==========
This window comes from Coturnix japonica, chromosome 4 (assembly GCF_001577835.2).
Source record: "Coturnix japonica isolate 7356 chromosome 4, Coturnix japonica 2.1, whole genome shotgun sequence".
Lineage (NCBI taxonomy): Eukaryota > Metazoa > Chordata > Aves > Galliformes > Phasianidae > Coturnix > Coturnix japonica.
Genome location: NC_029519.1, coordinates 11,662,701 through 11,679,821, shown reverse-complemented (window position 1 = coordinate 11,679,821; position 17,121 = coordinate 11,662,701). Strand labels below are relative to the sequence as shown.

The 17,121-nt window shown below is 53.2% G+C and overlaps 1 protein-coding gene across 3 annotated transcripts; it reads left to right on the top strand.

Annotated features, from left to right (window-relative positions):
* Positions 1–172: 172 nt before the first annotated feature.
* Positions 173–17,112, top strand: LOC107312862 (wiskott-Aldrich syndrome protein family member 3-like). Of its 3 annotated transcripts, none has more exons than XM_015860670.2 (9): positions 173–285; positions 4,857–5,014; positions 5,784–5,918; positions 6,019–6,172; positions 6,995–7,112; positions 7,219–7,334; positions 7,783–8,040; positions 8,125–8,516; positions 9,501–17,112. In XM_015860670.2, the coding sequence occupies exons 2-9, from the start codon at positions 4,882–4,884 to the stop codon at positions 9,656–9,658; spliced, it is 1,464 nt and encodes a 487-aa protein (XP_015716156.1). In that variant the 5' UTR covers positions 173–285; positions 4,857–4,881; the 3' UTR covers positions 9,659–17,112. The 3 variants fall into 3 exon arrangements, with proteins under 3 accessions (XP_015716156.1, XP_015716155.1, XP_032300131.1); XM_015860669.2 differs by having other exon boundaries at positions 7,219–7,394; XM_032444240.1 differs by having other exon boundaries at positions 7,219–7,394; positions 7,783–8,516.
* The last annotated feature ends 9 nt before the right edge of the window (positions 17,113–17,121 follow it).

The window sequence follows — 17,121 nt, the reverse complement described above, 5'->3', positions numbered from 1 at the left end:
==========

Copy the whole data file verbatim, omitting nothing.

This window comes from Coturnix japonica, chromosome 4 (assembly GCF_001577835.2).
Source record: "Coturnix japonica isolate 7356 chromosome 4, Coturnix japonica 2.1, whole genome shotgun sequence".
Lineage (NCBI taxonomy): Eukaryota > Metazoa > Chordata > Aves > Galliformes > Phasianidae > Coturnix > Coturnix japonica.
Genome location: NC_029519.1, coordinates 11,662,701 through 11,679,821, shown reverse-complemented (window position 1 = coordinate 11,679,821; position 17,121 = coordinate 11,662,701). Strand labels below are relative to the sequence as shown.

The 17,121-nt window shown below is 53.2% G+C and overlaps 1 protein-coding gene across 3 annotated transcripts; it reads left to right on the top strand.

Annotated features, from left to right (window-relative positions):
* Positions 1–172: 172 nt before the first annotated feature.
* Positions 173–17,112, top strand: LOC107312862 (wiskott-Aldrich syndrome protein family member 3-like). Of its 3 annotated transcripts, none has more exons than XM_015860670.2 (9): positions 173–285; positions 4,857–5,014; positions 5,784–5,918; positions 6,019–6,172; positions 6,995–7,112; positions 7,219–7,334; positions 7,783–8,040; positions 8,125–8,516; positions 9,501–17,112. In XM_015860670.2, the coding sequence occupies exons 2-9, from the start codon at positions 4,882–4,884 to the stop codon at positions 9,656–9,658; spliced, it is 1,464 nt and encodes a 487-aa protein (XP_015716156.1). In that variant the 5' UTR covers positions 173–285; positions 4,857–4,881; the 3' UTR covers positions 9,659–17,112. The 3 variants fall into 3 exon arrangements, with proteins under 3 accessions (XP_015716156.1, XP_015716155.1, XP_032300131.1); XM_015860669.2 differs by having other exon boundaries at positions 7,219–7,394; XM_032444240.1 differs by having other exon boundaries at positions 7,219–7,394; positions 7,783–8,516.
* The last annotated feature ends 9 nt before the right edge of the window (positions 17,113–17,121 follow it).

The window sequence follows — 17,121 nt, the reverse complement described above, 5'->3', positions numbered from 1 at the left end: